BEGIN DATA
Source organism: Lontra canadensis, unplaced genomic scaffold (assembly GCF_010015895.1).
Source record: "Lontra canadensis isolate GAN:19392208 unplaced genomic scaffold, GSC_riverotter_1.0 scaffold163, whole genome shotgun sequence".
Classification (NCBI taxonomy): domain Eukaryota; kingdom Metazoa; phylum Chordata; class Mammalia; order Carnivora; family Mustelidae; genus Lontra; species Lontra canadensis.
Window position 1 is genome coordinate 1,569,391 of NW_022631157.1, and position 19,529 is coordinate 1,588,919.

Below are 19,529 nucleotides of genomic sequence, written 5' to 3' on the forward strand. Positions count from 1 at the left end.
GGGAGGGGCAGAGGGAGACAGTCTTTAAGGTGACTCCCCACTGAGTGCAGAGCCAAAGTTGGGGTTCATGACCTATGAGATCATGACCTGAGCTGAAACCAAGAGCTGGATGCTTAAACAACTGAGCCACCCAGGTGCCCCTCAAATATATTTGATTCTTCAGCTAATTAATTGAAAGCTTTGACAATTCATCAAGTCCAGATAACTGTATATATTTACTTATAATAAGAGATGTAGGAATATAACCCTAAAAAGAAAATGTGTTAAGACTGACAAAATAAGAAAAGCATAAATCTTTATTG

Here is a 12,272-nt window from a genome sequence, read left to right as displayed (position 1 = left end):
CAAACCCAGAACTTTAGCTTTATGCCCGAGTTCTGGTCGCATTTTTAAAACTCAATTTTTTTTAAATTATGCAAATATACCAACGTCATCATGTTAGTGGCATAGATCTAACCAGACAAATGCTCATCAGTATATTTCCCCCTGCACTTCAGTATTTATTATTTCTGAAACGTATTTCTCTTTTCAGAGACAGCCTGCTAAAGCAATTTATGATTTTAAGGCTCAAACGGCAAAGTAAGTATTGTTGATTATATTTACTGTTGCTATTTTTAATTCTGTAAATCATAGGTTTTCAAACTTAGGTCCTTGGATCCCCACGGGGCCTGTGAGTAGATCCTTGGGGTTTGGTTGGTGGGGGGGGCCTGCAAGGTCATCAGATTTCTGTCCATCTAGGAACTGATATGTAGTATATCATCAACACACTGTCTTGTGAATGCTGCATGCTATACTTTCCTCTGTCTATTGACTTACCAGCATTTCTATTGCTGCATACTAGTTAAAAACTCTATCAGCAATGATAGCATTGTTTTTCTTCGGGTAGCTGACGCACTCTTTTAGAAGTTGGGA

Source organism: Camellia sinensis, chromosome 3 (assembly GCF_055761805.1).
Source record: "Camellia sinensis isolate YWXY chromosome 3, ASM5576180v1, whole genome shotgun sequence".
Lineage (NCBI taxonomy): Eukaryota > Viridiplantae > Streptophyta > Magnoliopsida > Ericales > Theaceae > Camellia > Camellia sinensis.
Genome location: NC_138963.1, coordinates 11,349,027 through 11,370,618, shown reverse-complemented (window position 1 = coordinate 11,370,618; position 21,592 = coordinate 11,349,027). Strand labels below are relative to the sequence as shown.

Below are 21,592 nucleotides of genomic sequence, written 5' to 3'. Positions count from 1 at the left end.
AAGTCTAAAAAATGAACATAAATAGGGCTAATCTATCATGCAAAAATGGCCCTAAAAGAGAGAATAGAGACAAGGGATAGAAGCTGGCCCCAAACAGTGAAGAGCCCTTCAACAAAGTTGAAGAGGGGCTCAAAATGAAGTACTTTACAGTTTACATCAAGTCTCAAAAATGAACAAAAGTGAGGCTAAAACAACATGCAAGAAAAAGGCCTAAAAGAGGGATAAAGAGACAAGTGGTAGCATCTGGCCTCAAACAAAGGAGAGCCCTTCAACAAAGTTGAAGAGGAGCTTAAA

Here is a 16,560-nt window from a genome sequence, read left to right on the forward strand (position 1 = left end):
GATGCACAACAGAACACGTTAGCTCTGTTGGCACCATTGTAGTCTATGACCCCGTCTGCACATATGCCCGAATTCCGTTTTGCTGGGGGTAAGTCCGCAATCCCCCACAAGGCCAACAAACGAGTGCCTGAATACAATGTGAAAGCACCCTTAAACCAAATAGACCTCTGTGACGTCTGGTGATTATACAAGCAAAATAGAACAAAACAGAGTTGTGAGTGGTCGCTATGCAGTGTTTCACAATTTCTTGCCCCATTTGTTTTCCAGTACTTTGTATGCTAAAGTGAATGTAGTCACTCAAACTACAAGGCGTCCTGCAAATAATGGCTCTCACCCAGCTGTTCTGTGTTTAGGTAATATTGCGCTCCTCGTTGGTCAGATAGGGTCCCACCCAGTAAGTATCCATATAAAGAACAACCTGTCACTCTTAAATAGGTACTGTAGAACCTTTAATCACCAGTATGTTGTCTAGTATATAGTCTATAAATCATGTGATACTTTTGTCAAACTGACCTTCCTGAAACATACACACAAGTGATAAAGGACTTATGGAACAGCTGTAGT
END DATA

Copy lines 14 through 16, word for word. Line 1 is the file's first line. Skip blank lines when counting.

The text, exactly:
AAGTCTAAAAAATGAACATAAATAGGGCTAATCTATCATGCAAAAATGGCCCTAAAAGAGAGAATAGAGACAAGGGATAGAAGCTGGCCCCAAACAGTGAAGAGCCCTTCAACAAAGTTGAAGAGGGGCTCAAAATGAAGTACTTTACAGTTTACATCAAGTCTCAAAAATGAACAAAAGTGAGGCTAAAACAACATGCAAGAAAAAGGCCTAAAAGAGGGATAAAGAGACAAGTGGTAGCATCTGGCCTCAAACAAAGGAGAGCCCTTCAACAAAGTTGAAGAGGAGCTTAAA

Here is a 16,560-nt window from a genome sequence, read left to right on the forward strand (position 1 = left end):
GATGCACAACAGAACACGTTAGCTCTGTTGGCACCATTGTAGTCTATGACCCCGTCTGCACATATGCCCGAATTCCGTTTTGCTGGGGGTAAGTCCGCAATCCCCCACAAGGCCAACAAACGAGTGCCTGAATACAATGTGAAAGCACCCTTAAACCAAATAGACCTCTGTGACGTCTGGTGATTATACAAGCAAAATAGAACAAAACAGAGTTGTGAGTGGTCGCTATGCAGTGTTTCACAATTTCTTGCCCCATTTGTTTTCCAGTACTTTGTATGCTAAAGTGAATGTAGTCACTCAAACTACAAGGCGTCCTGCAAATAATGGCTCTCACCCAGCTGTTCTGTGTTTAGGTAATATTGCGCTCCTCGTTGGTCAGATAGGGTCCCACCCAGTAAGTATCCATATAAAGAACAACCTGTCACTCTTAAATAGGTACTGTAGAACCTTTAATCACCAGTATGTTGTCTAGTATATAGTCTATAAATCATGTGATACTTTTGTCAAACTGACCTTCCTGAAACATACACACAAGTGATAAAGGACTTATGGAACAGCTGTAGT